The right wing spin was “Here’s the anti-religious woke Biden banning religious symbols from an Easter celebration.”

        That’s what I got from “Just the News” which it quite apparently isn’t. A real article about the subject would have started “For 45 years, federal law has prevented religious symbols from appearing on Easter eggs at the White House Easter celebration.” It would have explored why that was so, perhaps opined that it was stupid or wrong, and suggested a fix (which “vote against Biden” is certainly not) that would work in our constitutional context. Easy enough for the GOP (barely) controlled House to pass a fix allowing “Checkoff” organizations to promote religion in limited appropriate contexts. An article like that would have earned them a bookmark.

        I won’t say you were played, but misled a bit, yes, I think so.

        1. Check my other response, Tom. As to the Egg board, yes, I knew about it but did not find it relevant. Nor did I find Jill’s “eggucational” theme noteworthy.
          My comment was directed specifically at the art contest. I don’t know if THAT ban went back 45 years, but I oppose it.
          ## My Scout troop didn’t have prayers, but my PUBLIC school did and assembly started with the pledge of allegiance and the XXIII Psalm. Neither did me any harm.

      2. Update: Daily Caller retracts Easter Egg story. https://dailycaller.com/2024/03/29/white-house-religious-easter-egg-designs-national-guard-art-contest-biden/

        “Following the publication of this article, the Daily Caller became aware of additional context that undercut the central assertion of this article and its newsworthiness. The ban of religious symbolism on eggs as part of the White House Easter egg activities has been longstanding, dating back decades, and the Biden administration did not make any modifications to this rule. While the Caller did not explicitly state at any point that the rule was new, THIS ADDITIONAL CONTEXT RENDERED THE MAIN THRUST OF THE ARTICLE MISLEADING TO READERS, who could reasonably have come to the conclusion that the rule was new. [my capitalization]

        With that additional context included, the news value of the article was significantly diminished, leading the senior leadership at the Caller to the decision to retract. We sincerely regret the error and are taking the necessary steps to ensure similar mistakes can be avoided in the future.”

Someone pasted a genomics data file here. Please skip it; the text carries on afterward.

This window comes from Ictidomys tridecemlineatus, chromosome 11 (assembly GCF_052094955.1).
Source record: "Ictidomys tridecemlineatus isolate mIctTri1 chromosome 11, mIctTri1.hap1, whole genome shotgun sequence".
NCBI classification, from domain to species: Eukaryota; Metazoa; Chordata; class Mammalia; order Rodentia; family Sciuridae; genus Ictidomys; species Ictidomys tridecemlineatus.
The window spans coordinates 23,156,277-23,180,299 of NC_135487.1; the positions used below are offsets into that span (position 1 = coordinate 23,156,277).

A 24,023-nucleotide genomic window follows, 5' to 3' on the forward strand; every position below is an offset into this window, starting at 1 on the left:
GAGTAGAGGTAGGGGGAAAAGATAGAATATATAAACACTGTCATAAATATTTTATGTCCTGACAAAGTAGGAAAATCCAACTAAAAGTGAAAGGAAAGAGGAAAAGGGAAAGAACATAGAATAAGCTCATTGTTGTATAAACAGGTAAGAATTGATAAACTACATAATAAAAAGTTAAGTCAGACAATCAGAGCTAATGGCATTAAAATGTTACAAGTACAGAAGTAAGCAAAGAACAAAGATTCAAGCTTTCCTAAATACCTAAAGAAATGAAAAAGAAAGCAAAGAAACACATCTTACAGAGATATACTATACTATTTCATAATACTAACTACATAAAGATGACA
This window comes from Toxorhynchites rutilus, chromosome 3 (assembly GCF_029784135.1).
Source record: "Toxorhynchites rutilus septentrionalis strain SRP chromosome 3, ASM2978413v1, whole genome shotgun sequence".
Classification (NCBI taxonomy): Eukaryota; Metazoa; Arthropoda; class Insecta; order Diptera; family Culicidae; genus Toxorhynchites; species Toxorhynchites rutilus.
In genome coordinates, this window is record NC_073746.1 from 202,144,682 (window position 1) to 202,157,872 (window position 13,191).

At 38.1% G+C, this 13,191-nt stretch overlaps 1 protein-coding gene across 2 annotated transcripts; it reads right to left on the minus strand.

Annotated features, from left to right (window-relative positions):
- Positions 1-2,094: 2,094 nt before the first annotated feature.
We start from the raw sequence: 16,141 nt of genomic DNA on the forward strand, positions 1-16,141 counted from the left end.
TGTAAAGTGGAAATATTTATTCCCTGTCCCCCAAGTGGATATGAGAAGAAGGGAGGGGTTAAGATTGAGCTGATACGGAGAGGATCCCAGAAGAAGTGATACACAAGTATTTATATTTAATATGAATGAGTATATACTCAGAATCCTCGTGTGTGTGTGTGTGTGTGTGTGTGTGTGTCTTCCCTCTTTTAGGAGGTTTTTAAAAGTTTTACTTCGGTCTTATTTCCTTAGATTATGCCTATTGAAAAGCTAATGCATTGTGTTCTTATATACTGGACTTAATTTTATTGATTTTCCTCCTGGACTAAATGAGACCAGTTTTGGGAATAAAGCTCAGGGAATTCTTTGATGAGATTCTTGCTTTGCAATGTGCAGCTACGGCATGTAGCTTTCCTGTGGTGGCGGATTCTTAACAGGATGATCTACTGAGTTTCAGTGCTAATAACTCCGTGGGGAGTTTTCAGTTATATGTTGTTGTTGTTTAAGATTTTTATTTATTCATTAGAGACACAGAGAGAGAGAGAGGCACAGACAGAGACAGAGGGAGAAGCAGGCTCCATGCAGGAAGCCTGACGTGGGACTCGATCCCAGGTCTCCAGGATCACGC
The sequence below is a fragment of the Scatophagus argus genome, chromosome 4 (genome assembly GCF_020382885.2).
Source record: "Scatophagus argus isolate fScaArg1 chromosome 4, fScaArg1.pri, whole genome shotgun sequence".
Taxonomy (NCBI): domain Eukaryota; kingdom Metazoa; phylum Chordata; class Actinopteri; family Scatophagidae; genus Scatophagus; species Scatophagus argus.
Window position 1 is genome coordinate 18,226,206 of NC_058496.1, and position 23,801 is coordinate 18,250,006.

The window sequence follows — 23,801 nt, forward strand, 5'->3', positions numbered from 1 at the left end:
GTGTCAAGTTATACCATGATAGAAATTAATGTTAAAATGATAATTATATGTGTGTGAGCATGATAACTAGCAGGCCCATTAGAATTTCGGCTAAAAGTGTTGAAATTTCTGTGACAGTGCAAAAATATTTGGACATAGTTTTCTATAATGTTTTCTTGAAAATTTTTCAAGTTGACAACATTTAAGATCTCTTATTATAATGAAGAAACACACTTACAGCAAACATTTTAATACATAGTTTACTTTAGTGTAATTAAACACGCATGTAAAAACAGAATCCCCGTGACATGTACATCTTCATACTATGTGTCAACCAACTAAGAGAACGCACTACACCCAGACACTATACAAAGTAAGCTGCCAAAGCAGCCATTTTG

1. I did not see its story, how it handled the “religious” issue.
          There were two events here — the Easter celebration itself and the art contest that banned religious symbols. I provided a link to the flyer so readers could see where it came from and what it said.
          The fact that the Easter ban on religion was longstanding does not make it right, and the Biden administration was free to change it. My criticism was directed at the administration, not Biden. I don’t think that is splitting hairs.

          1. It does go back 45 years. Contests, or no, the American Egg Board has furnished painted Easter Eggs selected by competition or otherwise at every White House celebration– free of religious symbolism.

            And the “Biden Administration was free to change it” is not really true. It can’t just order The American Egg Board to change its practices. It is made up of industry members. It is not an arm of the presidency.

            The USDA does have regulatory authority over Checkoff organizations. So what you are really saying is: months and months in advance of the event, there should have a task force set up to write a special rule at the USDA (which has nothing better to do), publish it in the Federal Register for comment, and defend any lawsuit that might result.

            And how do you craft the rule? Do you provide Checkoff organizations carte blanche to promote religion? Should the Pork Board be allowed to sponsor efforts to convert Jews and Muslims to expand the market? Or, can a majority of any of the boards just decide to tithe 10% of its members’ contributions to a particular church as promotional expenses?

            Or do you go through all that just to write a rule that says “it’s ok for the Egg Board to promote religion, but only at the White House Egg Roll”?

            But if you do just that, what’s wrong with Jewish, Muslim, Hindu, or Buddhist themed eggs? To avoid dechristianizing the competition, don’t you have to exclude non-Christian symbols as well? (The Mormons celebrate Easter. They don’t use the cross, but have an iconography specific to Mormonism–is that in or out? What about other sectarian symbols, or specific statements of faith? )

            If you don’t exclude other religious symbols, or written credos when it comes to judging the contest, can you favor Christian-themed eggs over others? Can the winner ever be a great design that’s not overtly Christian, without “dechristianizing” the whole thing?

            You can see why this is a can of worms that the Egg Board just did not want to open.

            I think one can also see that is just one way that the Establishment Clause turns out to protect, rather than damage religion–just as the Founders intended.

            By staying out of it, the government ensures that Easter stays Easter, and a private matter of faith, rather than a client of the government.